Passing additional economic sanctions on North Korea's economy in order to decrease Kim's revenue stream has been the go-to policy for U.S. presidents past and present. But to exploit the sanctions route to its full impact, some degree of Chinese cooperation is required.
Unfortunately, Beijing has its own national interests in the region and has been unwilling to exert the kind of power that would collapse the North Korean economy. Even if Beijing were willing to do the U.S.'s bidding, the North Koreans have proven to be highly skilled in finding new sources of revenue, a skill that Pyongyang has learned out of necessity due to a lackluster economy to begin with.
The White House, for all intents and purposes, has only two viable options: try to resurrect some sort of diplomatic process with Pyongyang to at least suspend North Korea's nuclear and missile work, or shift towards deterrence and learn to live with a nuclear-armed North Korea.
The latter scenario is seen by bipartisan majorities in Congress as de facto acceptance of North Korea as a member of the nuclear club — despite all of the North's bad behavior over the previous two decades. But even falling back on deterrence would be a better alternative than launching a pre-emptive or preventive war on the Korean Peninsula, the worst on the list of bad options that would drag the U.S. into a regional conflict, taking thousands of U.S. soldiers and perhaps hundreds of thousands of Koreans with it.
Negotiating, as stomach-churning as it is and as difficult as it would be, is therefore the only policy tool available to the U.S. if it wants to tone down the rhetoric between Washington and Pyongyang and arrive at a mutual understanding about what is and is not on the table. There is always the lingering concern that opening up negotiations with the North Koreans will not resolve the problem — indeed, the Kim dynasty has broken several previous agreements in the past, which is one of the many reasons why D.C.-based hawks are convinced that diplomacy is a waste of time.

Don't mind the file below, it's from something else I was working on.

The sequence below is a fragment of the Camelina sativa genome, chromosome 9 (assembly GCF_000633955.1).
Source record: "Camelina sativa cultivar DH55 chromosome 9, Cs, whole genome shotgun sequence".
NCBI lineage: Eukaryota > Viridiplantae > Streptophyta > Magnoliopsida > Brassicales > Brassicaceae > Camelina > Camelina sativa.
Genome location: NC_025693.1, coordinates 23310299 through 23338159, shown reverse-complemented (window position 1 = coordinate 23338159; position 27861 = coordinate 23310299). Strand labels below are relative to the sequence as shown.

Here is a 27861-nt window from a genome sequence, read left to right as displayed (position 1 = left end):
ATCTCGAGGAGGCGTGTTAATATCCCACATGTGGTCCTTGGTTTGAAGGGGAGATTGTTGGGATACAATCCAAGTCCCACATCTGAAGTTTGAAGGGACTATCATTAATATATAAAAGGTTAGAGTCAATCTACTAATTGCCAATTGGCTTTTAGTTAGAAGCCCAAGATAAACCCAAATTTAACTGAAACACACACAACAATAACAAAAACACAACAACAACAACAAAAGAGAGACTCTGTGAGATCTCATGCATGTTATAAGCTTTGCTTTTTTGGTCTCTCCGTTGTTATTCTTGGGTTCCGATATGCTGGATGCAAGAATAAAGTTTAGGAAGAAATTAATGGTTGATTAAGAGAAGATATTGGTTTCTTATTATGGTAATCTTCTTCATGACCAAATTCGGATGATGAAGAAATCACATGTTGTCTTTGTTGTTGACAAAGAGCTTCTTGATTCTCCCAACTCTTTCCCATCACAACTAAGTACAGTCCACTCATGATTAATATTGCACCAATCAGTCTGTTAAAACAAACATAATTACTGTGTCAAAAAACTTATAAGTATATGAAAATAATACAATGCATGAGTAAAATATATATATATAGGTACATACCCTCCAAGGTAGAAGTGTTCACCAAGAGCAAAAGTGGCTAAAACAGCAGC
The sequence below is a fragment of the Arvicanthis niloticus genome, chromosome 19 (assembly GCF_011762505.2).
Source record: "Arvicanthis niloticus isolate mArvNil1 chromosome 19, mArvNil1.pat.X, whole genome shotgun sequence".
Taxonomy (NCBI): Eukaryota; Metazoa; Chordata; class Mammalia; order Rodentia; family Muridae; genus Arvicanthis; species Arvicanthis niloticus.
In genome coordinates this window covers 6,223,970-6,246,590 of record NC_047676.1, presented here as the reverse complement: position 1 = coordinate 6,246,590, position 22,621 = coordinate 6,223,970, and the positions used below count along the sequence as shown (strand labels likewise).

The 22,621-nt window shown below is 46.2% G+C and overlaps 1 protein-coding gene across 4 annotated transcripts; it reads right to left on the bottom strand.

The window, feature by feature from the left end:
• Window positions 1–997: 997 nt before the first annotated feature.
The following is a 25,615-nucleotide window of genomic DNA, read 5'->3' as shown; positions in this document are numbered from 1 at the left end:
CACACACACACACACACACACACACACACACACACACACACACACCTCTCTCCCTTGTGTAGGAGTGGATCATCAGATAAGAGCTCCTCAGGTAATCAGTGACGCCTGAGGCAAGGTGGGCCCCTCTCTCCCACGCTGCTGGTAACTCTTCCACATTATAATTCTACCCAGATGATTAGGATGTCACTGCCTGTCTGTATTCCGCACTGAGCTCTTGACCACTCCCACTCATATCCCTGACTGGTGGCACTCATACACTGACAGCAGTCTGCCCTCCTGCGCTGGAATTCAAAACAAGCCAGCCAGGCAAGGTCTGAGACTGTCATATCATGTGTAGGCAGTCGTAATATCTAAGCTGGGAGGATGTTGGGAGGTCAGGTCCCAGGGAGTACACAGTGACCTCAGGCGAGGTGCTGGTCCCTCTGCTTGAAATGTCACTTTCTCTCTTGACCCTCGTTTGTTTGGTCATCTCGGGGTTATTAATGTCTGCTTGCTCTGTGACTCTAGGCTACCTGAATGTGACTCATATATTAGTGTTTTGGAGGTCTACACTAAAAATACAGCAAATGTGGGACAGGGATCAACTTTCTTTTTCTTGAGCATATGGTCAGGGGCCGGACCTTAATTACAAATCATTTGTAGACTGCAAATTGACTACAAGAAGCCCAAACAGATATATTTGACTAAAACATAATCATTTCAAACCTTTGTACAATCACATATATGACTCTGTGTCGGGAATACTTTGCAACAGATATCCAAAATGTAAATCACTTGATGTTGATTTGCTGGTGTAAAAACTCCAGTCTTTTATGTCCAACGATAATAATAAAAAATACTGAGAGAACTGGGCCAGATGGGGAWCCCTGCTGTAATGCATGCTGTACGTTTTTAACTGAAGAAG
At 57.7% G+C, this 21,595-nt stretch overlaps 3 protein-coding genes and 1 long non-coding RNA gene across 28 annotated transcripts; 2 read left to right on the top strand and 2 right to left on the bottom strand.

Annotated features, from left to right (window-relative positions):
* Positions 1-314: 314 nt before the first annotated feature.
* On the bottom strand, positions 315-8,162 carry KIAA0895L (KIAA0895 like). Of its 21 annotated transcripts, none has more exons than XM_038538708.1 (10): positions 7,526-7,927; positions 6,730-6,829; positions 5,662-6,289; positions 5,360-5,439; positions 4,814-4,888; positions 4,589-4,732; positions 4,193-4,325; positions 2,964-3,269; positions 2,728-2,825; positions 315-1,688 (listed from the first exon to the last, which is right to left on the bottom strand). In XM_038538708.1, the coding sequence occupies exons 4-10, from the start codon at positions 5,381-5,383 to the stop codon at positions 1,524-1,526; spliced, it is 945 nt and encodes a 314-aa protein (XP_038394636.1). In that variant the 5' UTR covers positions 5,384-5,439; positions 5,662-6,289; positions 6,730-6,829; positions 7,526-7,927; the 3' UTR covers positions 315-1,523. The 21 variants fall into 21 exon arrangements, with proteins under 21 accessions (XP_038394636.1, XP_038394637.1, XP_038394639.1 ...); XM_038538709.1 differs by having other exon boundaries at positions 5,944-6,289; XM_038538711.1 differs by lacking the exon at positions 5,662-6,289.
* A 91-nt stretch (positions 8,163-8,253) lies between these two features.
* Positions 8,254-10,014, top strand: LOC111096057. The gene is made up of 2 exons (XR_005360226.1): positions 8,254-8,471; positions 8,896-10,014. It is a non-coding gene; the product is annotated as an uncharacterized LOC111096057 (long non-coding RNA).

None of this, however, obviates the fact that talking to the North Koreans and exploring an arrangement that suspends Pyongyang's progress in the interim is far better, and less overtly confrontational, than the limited choices currently in the U.S. toolbox. There is a negative stigma attached to negotiating with adversaries.
But sitting down with people you disagree with is a sign of strength, as President Richard Nixon discovered during his trip to China in 1972 and as President Ronald Reagan demonstrated during his arms control negotiations with the Soviets in the 1980s. Far from signaling weakness, negotiating with a sworn enemy or rival is a bold and courageous move befitting of a world power like the U.S. And it also happens to be the most effective way to advance U.S. interests, possibly resulting in game-changing accords.
The U.S. has an opportunity to resolve the North Korean nuclear issue peacefully. Either it gets resolved, or the U.S. will have to get used to a Kim regime with a nuclear weapons arsenal. President Trump cannot let this opportunity pass him by.
Daniel DePetris (@DanDePetris) is a contributor to the Washington Examiner's Beltway Confidential blog. He is a fellow at Defense Priorities. His opinions are his own.